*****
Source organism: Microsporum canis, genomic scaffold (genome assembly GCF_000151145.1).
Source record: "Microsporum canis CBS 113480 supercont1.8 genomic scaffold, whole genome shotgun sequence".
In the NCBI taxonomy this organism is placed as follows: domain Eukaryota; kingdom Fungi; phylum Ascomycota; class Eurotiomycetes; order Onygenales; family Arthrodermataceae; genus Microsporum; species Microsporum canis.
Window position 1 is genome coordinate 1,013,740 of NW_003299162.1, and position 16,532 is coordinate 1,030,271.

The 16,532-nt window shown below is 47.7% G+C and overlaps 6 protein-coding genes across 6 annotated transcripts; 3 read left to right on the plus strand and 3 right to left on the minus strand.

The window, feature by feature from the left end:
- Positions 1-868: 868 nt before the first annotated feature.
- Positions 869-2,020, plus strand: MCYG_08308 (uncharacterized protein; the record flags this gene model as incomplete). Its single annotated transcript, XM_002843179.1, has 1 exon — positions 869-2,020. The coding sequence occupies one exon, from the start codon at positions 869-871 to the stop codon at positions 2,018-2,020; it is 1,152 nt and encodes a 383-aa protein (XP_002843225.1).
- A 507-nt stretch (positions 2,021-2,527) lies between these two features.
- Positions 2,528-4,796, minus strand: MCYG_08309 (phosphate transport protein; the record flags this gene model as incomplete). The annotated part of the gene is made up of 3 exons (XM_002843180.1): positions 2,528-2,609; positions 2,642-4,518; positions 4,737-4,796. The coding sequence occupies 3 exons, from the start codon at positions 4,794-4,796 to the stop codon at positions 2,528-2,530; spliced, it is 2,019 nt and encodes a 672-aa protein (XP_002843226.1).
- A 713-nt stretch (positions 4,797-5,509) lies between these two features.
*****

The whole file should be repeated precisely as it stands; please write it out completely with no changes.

Source organism: Microsporum canis, genomic scaffold (genome assembly GCF_000151145.1).
Source record: "Microsporum canis CBS 113480 supercont1.8 genomic scaffold, whole genome shotgun sequence".
In the NCBI taxonomy this organism is placed as follows: domain Eukaryota; kingdom Fungi; phylum Ascomycota; class Eurotiomycetes; order Onygenales; family Arthrodermataceae; genus Microsporum; species Microsporum canis.
Window position 1 is genome coordinate 1,013,740 of NW_003299162.1, and position 16,532 is coordinate 1,030,271.

The 16,532-nt window shown below is 47.7% G+C and overlaps 6 protein-coding genes across 6 annotated transcripts; 3 read left to right on the plus strand and 3 right to left on the minus strand.

The window, feature by feature from the left end:
- Positions 1-868: 868 nt before the first annotated feature.
- Positions 869-2,020, plus strand: MCYG_08308 (uncharacterized protein; the record flags this gene model as incomplete). Its single annotated transcript, XM_002843179.1, has 1 exon — positions 869-2,020. The coding sequence occupies one exon, from the start codon at positions 869-871 to the stop codon at positions 2,018-2,020; it is 1,152 nt and encodes a 383-aa protein (XP_002843225.1).
- A 507-nt stretch (positions 2,021-2,527) lies between these two features.
- Positions 2,528-4,796, minus strand: MCYG_08309 (phosphate transport protein; the record flags this gene model as incomplete). The annotated part of the gene is made up of 3 exons (XM_002843180.1): positions 2,528-2,609; positions 2,642-4,518; positions 4,737-4,796. The coding sequence occupies 3 exons, from the start codon at positions 4,794-4,796 to the stop codon at positions 2,528-2,530; spliced, it is 2,019 nt and encodes a 672-aa protein (XP_002843226.1).
- A 713-nt stretch (positions 4,797-5,509) lies between these two features.